HeadCTbleedThe ideal clinical decision tool has a sensitivity and specificity of 100%.

You need a high sensitivity to be sure that your negative result indeed predicts a true negative. That means if your clinical decision tool suggests that you don’t need to get a head CT, then your head CT would have been normal.

On the flip side, this realistically means there is a low-moderate specificity. That means a clinical decision tool with at least 1 positive criterion does not always mean that there will be an abnormal finding on head CT.

There are 3 major clinical decision rules that I’ve heard tossed around in the literature:

  • Canadian CT Head Rules (CCHR)
  • New Orleans Criteria (NOC)
  • National Emergency X-Radiography Utilization Study (NEXUS)-II

There is no perfect tool.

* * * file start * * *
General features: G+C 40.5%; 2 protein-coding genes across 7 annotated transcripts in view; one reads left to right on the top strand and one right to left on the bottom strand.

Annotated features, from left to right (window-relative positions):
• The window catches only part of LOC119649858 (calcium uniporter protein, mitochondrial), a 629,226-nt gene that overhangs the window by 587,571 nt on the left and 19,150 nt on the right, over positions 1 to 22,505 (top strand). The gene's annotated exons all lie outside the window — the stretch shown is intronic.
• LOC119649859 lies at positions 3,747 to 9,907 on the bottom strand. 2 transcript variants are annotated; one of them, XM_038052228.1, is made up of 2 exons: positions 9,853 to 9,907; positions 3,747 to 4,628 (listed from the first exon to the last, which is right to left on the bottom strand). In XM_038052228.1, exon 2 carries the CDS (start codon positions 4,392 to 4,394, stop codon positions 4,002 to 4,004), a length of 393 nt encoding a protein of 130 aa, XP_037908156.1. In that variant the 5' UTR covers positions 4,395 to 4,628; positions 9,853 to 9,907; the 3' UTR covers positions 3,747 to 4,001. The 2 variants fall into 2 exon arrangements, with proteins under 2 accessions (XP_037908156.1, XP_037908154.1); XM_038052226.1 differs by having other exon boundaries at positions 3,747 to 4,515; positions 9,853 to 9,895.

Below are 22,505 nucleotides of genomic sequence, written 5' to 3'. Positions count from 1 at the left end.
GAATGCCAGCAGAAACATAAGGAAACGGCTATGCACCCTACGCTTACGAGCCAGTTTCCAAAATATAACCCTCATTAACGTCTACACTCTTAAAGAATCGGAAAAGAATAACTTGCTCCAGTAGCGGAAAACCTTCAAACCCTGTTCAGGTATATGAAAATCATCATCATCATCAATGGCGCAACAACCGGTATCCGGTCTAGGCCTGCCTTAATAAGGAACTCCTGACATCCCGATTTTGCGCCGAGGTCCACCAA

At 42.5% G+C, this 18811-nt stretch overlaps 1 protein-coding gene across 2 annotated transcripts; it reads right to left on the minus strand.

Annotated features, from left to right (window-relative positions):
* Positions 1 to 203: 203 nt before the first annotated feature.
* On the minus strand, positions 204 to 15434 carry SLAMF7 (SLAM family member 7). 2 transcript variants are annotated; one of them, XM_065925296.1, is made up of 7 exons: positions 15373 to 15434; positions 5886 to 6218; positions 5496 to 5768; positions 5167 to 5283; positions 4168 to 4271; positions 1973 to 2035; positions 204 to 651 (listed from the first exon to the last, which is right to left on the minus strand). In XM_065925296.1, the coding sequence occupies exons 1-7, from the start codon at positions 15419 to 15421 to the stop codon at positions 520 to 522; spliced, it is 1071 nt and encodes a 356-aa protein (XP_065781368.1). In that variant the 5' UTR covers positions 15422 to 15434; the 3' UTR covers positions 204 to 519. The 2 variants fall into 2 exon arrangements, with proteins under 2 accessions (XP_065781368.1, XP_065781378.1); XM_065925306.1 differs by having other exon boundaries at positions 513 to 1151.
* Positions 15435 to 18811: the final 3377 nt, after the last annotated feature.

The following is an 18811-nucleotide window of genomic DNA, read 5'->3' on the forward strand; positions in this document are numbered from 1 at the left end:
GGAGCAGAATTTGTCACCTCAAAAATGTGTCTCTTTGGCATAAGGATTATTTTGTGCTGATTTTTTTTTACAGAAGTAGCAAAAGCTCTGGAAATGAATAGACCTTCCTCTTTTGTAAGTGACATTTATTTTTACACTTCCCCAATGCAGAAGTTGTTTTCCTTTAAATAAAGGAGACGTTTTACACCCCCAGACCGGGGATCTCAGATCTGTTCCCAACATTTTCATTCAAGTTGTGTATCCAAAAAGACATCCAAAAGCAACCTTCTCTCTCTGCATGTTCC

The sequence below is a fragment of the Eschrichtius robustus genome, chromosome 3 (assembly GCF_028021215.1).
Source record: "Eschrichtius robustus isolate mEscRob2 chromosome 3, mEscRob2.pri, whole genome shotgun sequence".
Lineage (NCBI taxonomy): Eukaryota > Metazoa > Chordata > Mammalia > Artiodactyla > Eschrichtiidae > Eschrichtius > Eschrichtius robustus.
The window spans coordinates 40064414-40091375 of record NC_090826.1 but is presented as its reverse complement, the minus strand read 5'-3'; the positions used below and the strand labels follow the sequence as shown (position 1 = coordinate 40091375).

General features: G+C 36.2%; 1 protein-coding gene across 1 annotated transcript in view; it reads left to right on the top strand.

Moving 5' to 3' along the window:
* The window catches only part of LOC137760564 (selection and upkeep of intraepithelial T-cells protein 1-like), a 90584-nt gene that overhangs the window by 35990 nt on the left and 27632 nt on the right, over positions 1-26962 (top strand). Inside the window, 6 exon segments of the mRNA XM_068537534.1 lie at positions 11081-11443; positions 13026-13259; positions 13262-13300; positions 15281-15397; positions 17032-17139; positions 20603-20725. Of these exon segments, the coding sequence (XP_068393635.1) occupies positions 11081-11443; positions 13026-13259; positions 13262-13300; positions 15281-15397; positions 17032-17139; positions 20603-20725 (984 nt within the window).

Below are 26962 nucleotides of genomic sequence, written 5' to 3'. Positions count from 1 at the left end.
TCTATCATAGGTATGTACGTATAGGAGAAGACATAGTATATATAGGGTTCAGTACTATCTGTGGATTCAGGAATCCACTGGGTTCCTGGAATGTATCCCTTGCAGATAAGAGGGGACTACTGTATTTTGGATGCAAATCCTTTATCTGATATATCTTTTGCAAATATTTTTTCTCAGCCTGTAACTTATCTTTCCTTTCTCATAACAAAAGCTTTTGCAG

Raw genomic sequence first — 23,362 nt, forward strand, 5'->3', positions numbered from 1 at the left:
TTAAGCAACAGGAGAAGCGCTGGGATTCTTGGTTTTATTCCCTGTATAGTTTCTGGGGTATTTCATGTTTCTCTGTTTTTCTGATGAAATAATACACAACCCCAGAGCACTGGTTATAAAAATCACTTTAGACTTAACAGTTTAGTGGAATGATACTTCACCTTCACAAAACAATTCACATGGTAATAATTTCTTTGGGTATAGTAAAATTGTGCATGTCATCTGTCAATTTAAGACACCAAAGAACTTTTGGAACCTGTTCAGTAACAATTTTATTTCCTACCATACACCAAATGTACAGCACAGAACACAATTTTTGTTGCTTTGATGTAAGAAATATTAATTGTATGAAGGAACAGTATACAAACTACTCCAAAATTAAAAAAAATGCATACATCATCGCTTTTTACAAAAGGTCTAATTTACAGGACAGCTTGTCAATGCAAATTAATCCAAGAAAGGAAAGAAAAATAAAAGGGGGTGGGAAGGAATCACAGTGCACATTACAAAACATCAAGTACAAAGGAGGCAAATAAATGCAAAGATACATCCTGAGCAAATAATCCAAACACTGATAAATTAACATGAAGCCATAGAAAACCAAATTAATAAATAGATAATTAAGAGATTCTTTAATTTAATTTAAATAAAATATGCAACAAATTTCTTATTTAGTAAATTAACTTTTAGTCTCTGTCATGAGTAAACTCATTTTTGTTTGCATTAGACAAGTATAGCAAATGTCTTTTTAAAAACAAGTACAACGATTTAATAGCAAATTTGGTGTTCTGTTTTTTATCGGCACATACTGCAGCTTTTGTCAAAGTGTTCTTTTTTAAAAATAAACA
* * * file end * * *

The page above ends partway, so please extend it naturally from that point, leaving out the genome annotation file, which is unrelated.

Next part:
Take a look at these decision rules and their inclusion criteria.

  • The CCHR included patients with GCS 13-15. The NOC initially enrolled only patients with a GCS of 15.
  • All factor in age (≥65 years for CCHR and NEXUS-II; ≥60 years for NOC).
  • Interestingly only the CCHR, for better or worse, take into account mechanism of injury. I’m not sure I would obtain a head CT on a pedestrian with a graze wound on the foot from a slow-moving vehicle.

Which do you use? I use a combination of all 3 and my clinical gestalt.

PV Card: Head CT in Trauma – Clinical Decision Tools


Go to the ALiEM Cards site for more resources.

Michelle Lin, MD
ALiEM Founder and CEO
Professor and Digital Innovation Lab Director
Department of Emergency Medicine
University of California, San Francisco
Michelle Lin, MD

@M_Lin

Professor of Emerg Med at UCSF-Zuckerberg San Francisco General. Founder of ALiEM @aliemteam #PostitPearls https://t.co/7v7cgJqNEn
Michelle Lin, MD